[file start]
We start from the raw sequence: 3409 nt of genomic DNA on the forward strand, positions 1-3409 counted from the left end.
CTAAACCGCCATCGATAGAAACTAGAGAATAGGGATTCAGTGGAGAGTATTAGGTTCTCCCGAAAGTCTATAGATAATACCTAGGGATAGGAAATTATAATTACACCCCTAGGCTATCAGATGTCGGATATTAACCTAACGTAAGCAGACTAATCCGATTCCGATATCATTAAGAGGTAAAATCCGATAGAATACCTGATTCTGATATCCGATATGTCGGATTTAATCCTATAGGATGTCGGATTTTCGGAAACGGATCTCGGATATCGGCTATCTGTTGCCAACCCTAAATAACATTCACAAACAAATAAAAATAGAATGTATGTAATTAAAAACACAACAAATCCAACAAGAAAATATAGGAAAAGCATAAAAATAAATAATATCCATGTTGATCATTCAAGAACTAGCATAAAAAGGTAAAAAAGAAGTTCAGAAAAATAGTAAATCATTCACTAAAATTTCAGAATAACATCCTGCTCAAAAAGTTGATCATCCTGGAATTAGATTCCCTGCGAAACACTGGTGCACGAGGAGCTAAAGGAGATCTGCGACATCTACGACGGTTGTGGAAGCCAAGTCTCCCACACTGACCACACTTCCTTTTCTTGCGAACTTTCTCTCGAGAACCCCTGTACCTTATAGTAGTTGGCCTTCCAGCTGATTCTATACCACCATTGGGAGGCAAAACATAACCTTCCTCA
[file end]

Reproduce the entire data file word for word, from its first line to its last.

We start from the raw sequence: 3409 nt of genomic DNA on the forward strand, positions 1-3409 counted from the left end.
CTAAACCGCCATCGATAGAAACTAGAGAATAGGGATTCAGTGGAGAGTATTAGGTTCTCCCGAAAGTCTATAGATAATACCTAGGGATAGGAAATTATAATTACACCCCTAGGCTATCAGATGTCGGATATTAACCTAACGTAAGCAGACTAATCCGATTCCGATATCATTAAGAGGTAAAATCCGATAGAATACCTGATTCTGATATCCGATATGTCGGATTTAATCCTATAGGATGTCGGATTTTCGGAAACGGATCTCGGATATCGGCTATCTGTTGCCAACCCTAAATAACATTCACAAACAAATAAAAATAGAATGTATGTAATTAAAAACACAACAAATCCAACAAGAAAATATAGGAAAAGCATAAAAATAAATAATATCCATGTTGATCATTCAAGAACTAGCATAAAAAGGTAAAAAAGAAGTTCAGAAAAATAGTAAATCATTCACTAAAATTTCAGAATAACATCCTGCTCAAAAAGTTGATCATCCTGGAATTAGATTCCCTGCGAAACACTGGTGCACGAGGAGCTAAAGGAGATCTGCGACATCTACGACGGTTGTGGAAGCCAAGTCTCCCACACTGACCACACTTCCTTTTCTTGCGAACTTTCTCTCGAGAACCCCTGTACCTTATAGTAGTTGGCCTTCCAGCTGATTCTATACCACCATTGGGAGGCAAAACATAACCTTCCTCA